Homegrown | Growing Fruit Trees in North Carolina


Growing tree fruit in North Carolina can be
a very profitable venture. However, it is also going to be very challenging. Some of the greatest problems that growers
have would be labor, trying to harvest large apple trees and peach tree, it’s all done
by hand. That’s why we would look at apples on dwarfing
rootstocks where most of the work can be done from the ground. Another challenge that growers have would
be frost and freeze killing their crop during bloom. Here in mid-March when the trees start to
bloom, we get very, very nervous about the nighttime temperatures. This is a plum tree, which is one of the reasons
that we do not recommend plums in North Carolina because they bloom early. If you look at this tree, it received temperatures
of approximately 19 degrees six nights ago. Even though there are still flowers on this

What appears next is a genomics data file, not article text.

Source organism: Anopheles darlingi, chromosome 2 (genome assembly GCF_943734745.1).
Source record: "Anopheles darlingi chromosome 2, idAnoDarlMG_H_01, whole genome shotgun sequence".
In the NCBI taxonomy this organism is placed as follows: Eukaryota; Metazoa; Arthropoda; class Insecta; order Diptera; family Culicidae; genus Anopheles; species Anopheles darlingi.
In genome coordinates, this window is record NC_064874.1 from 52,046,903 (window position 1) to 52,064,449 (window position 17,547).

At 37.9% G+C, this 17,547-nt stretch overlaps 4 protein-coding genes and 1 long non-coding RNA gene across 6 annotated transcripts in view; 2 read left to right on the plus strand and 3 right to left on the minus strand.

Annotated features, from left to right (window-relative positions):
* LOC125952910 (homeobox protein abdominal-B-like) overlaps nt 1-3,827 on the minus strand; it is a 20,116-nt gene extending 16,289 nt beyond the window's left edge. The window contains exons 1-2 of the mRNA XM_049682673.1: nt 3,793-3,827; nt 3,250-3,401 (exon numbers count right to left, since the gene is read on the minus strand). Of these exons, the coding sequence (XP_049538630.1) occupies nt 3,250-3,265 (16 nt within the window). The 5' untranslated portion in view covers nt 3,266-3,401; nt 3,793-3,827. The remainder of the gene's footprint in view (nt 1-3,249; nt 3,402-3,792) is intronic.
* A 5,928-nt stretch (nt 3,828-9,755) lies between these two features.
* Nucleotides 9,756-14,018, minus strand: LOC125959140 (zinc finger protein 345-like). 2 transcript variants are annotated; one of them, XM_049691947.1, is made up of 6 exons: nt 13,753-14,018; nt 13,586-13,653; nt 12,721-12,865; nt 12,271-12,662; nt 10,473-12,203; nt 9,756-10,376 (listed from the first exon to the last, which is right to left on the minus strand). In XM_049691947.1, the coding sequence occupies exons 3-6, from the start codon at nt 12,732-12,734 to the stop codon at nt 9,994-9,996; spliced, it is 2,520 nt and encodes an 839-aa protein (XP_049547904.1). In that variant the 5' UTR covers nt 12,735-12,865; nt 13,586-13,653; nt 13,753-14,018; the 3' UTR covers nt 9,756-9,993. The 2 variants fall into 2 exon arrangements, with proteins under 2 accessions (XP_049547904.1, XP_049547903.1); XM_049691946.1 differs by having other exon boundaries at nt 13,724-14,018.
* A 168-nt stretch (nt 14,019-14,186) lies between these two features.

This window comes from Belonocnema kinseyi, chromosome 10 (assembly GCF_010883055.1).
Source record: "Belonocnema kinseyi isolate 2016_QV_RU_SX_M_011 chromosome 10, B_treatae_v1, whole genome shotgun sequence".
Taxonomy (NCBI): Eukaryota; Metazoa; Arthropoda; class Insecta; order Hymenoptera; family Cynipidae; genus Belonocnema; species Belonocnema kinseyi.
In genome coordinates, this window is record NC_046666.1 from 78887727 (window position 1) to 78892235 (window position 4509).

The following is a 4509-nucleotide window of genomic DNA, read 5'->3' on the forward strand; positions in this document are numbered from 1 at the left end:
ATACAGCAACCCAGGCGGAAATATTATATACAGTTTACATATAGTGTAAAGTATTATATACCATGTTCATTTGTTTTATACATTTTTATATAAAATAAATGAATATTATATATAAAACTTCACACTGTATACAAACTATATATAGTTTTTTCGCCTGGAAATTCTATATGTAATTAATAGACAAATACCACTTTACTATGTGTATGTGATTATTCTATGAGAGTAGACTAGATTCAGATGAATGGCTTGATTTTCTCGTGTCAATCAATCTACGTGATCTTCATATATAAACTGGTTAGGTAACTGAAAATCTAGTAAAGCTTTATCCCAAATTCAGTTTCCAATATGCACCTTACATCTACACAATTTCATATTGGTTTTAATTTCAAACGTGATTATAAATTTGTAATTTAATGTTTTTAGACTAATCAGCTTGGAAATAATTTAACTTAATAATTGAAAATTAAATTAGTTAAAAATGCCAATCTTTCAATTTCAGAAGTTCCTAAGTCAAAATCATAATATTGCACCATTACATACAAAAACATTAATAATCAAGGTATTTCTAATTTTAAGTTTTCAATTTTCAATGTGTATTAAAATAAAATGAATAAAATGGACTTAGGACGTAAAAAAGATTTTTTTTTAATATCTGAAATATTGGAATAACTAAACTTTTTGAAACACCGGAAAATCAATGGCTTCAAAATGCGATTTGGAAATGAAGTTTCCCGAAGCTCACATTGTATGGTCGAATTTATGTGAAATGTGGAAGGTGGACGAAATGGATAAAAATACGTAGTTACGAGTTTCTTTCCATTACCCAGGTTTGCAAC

tree all of these flowers had been killed and it will bear no fruit this year. One of the ways that growers can address this
is using varieties that bloom later. On the news you may see reports where they
have big wind machines that turn during the night. It’s not the moving air that causes that,
but those wind machines pull down warmer air from above and circulate it through the orchard. Another option that is used with strawberries
and smaller crops is using overhead irrigation where they run irrigation through the night,
allowing the water to freeze on the tree. When the water hits the trees it’s the water
going from a liquid to a solid state that provides the insulation, or extra heat, that
keeps the blossoms from freezing. Another challenge would be insects and disease
management. Although we have very good programs developed
at North Carolina State University for managing these insects and diseases, there are always
going to be challenges with new and emerging diseases and insects that our growers are
going to have a hard time controlling. Tree fruit grown in North Carolina are grown
on family owned farms. There is no such thing as corporate fruit
farming in North Carolina. The growers have to deal with crop losses
from time to time, and in so doing that may affect the availability of locally grown fruit. If you buy your fruit from a roadside retail
market or the farmers market, you want to make sure that you appreciate that farmer
and try to support them as much as possible.

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